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"Extremes do a lot of damage, often come as a surprise and, in New Zealand at least, we have not paid them as much attention as we should," said Professor Dave Frame, head of Victoria University's Climate Change Research Institute.
"Extremes are where New Zealanders are already beginning to feel climate change affect their day to day lives."
In some parts of the country, it's been manifesting with drier soils, fewer frost days and shifted rain patterns.
Scientists have told us there was now even a 50 per cent greater chance of exceptionally high-pressure systems occurring here in summer than was the case a century ago.
"Some locations in New Zealand are now experiencing damage and disruption almost every year that many of us would have previously only experienced once or twice in a lifetime," Victoria climate risk researcher Belinda Storey said.
Climate change has been implicated in, among other drivers, our hottest summer (2018) and our hottest year (2016).
Yet few extreme weather events here have been studied for their direct link: one of them was a five-day deluge in July 2014 that put swathes of Northland dairy country underwater and caused about $18m in damage.
Another was a horror drought that left much of the country brown over the summer of 2012 and 2013; modelling showed that $1.3b had been about 20 per cent more likely to occur today than in the late 1800s.
Even under the most optimistic scenarios, extreme weather events would grow more frequent and more severe over coming decades.
Just half a metre of sea-level rise could threaten some $12.5b worth of buildings, while brutal, long-lasting heatwaves like that which the country sweated through this year could be the norm by end of the century.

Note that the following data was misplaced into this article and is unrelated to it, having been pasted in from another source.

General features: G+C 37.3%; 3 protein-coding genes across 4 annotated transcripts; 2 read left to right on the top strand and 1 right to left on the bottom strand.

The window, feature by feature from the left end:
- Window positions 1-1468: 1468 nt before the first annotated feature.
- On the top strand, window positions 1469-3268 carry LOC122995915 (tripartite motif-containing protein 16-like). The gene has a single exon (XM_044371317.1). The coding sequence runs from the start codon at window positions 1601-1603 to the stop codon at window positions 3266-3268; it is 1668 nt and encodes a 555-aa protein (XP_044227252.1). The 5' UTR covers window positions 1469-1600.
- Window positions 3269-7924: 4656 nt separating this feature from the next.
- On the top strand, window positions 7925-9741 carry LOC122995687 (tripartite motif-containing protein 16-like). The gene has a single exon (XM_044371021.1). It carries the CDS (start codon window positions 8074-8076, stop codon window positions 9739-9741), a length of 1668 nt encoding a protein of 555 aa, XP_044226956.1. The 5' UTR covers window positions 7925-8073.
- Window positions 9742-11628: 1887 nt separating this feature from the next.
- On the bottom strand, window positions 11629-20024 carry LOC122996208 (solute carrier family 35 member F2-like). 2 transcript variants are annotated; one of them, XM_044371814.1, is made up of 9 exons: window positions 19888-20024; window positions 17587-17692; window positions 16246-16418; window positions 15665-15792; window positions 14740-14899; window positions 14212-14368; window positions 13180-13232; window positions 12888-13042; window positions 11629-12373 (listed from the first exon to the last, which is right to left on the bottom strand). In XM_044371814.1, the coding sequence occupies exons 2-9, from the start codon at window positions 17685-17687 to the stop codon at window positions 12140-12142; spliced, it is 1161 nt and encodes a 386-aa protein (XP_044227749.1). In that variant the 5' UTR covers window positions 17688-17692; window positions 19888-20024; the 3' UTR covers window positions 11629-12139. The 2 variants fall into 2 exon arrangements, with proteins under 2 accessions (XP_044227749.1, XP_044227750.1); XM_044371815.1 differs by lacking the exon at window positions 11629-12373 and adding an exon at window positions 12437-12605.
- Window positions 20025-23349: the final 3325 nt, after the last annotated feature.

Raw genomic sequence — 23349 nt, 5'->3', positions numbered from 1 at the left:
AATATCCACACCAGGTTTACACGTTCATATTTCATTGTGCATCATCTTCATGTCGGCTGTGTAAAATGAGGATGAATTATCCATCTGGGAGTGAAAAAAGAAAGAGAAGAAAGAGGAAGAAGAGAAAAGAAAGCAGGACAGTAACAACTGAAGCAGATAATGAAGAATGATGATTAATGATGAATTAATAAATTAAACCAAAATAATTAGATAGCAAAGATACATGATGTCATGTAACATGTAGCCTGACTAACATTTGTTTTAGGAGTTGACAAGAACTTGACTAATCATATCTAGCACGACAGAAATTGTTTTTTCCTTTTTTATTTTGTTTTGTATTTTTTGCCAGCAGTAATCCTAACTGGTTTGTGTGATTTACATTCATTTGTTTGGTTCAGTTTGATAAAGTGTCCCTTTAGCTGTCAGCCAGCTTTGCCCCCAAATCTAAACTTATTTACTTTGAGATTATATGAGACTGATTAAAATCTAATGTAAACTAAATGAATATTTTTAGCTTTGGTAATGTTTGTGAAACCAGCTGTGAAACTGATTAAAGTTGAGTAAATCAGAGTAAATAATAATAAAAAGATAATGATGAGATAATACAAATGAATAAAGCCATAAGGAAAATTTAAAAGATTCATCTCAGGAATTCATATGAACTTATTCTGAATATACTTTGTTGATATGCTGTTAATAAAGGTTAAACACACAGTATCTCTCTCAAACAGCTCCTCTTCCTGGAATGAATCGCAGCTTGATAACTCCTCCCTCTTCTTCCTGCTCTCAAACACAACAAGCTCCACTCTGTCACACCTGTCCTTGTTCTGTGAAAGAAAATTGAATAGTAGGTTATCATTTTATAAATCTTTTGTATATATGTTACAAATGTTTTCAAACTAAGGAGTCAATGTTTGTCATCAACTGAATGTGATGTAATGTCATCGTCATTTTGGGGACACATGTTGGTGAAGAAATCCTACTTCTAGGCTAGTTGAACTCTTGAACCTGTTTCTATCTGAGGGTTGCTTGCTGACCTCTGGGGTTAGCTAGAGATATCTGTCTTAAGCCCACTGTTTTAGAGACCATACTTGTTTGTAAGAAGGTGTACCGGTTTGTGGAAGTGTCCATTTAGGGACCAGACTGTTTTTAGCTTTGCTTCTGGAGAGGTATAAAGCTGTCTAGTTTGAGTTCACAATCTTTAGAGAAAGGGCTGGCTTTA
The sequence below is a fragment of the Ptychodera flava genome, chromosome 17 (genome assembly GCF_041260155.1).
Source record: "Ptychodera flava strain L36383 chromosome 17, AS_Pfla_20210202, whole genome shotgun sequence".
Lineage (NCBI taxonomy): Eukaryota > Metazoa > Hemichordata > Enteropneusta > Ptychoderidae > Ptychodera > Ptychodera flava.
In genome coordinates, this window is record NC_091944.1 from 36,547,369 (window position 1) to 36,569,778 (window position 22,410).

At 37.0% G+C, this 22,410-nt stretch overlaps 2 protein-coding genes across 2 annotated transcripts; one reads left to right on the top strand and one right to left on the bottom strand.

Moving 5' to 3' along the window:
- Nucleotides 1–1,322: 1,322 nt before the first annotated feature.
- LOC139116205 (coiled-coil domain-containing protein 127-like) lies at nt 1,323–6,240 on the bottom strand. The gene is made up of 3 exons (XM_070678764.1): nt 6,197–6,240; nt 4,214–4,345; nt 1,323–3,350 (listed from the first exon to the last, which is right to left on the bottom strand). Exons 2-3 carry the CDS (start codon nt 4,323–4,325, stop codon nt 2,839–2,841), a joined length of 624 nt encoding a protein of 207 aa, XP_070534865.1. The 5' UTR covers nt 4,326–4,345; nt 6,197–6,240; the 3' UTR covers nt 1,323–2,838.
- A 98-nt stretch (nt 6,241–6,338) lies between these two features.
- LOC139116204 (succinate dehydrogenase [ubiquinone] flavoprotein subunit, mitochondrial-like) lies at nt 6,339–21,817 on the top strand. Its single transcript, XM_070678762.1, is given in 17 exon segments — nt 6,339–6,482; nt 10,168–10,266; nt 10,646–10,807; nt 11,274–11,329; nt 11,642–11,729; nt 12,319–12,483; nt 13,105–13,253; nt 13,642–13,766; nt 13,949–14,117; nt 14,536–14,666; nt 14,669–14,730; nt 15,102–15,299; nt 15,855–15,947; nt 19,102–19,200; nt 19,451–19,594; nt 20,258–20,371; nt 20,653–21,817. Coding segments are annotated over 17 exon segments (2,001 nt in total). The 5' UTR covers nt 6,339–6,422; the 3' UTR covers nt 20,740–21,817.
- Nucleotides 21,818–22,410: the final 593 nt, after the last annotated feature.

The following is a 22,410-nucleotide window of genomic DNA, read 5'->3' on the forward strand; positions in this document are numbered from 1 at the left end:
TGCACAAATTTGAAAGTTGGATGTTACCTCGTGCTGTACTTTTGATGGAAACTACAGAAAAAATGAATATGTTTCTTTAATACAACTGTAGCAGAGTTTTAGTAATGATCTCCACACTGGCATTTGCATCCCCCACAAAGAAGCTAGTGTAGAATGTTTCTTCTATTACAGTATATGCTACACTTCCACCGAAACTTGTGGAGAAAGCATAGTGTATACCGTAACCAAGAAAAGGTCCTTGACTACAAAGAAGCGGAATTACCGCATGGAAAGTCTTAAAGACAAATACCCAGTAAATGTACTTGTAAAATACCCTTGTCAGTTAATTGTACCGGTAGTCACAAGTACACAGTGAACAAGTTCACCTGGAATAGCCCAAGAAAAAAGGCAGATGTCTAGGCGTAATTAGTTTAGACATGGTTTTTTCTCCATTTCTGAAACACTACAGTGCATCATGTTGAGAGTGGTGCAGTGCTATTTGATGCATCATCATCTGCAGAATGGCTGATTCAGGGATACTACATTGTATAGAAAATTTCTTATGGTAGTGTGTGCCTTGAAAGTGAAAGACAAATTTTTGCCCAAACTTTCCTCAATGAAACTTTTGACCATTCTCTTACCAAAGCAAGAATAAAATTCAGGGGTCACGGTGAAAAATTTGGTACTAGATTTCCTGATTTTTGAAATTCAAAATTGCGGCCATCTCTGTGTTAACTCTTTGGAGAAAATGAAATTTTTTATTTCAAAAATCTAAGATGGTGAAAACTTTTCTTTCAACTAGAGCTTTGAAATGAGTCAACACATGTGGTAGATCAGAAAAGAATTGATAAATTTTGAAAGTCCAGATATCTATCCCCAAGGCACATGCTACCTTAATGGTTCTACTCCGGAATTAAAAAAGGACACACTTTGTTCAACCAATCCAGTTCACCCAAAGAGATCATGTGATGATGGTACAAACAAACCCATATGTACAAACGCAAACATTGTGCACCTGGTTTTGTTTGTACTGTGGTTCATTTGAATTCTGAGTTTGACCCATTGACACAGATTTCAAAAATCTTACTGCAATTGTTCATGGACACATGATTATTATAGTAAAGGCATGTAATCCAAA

Frame is now leading a just-funded, $10m programme bringing together Storey and a team of other top researchers to better understand the full extent of damage expected to be caused by extreme weather events.
They'll investigate how the most damaging weather events are changing in the next 10 to 40 years, and what proportion of individual events, like the Northland storm, can be directly attributed.
In collaboration with MetService, they aim to boost near-term disaster forecasting - directly helping emergency responders - while also compiling a comprehensive historical disaster database with iwi.
"We'll be looking at how climate change is affecting today's extremes, as well as how extremes are likely to evolve in the future," Frame said.
"Both aspects are important for how key climate risks are evolving. The aim is to improve our ability to understand how risks are changing, and so to provide a better basis for preparing for them."
Researchers in the team have already been studying how climate change signals emerge from background variability, and on the links between climate change and observed extreme events.
"This branch of climate science is usually called "attribution" and has had growing prominence in recent years," Frame said.
"We're integrating this branch of science with one that is closely related, and even newer, which is sometimes called 'climate change emergence'.
"And we're tying both to a range of other sciences that are crucial to how these extreme events affect the social and natural systems we care about. We'll be building a comprehensive disaster database for New Zealand, and undertaking economic analysis of losses."
"We're excited to have Vision Mātauranga research and consultation woven through the project too, ensuring our climate modelling delivers what is most important to our iwi partners.
"Whakahura is our Te Reo Māori title meaning to uncover or discover."
Frame said the collaboration, supported through the Government's Endeavour Fund, would be closely aligned to another major, million-dollar project reaching toward rapidly revealing climate change's hand in extreme weather.
That programme, led by Alexandra-based company Bodeker Scientific, aimed to turn out the data in near-real time, with a focus first on weather events marked by extreme temperature or rainfall.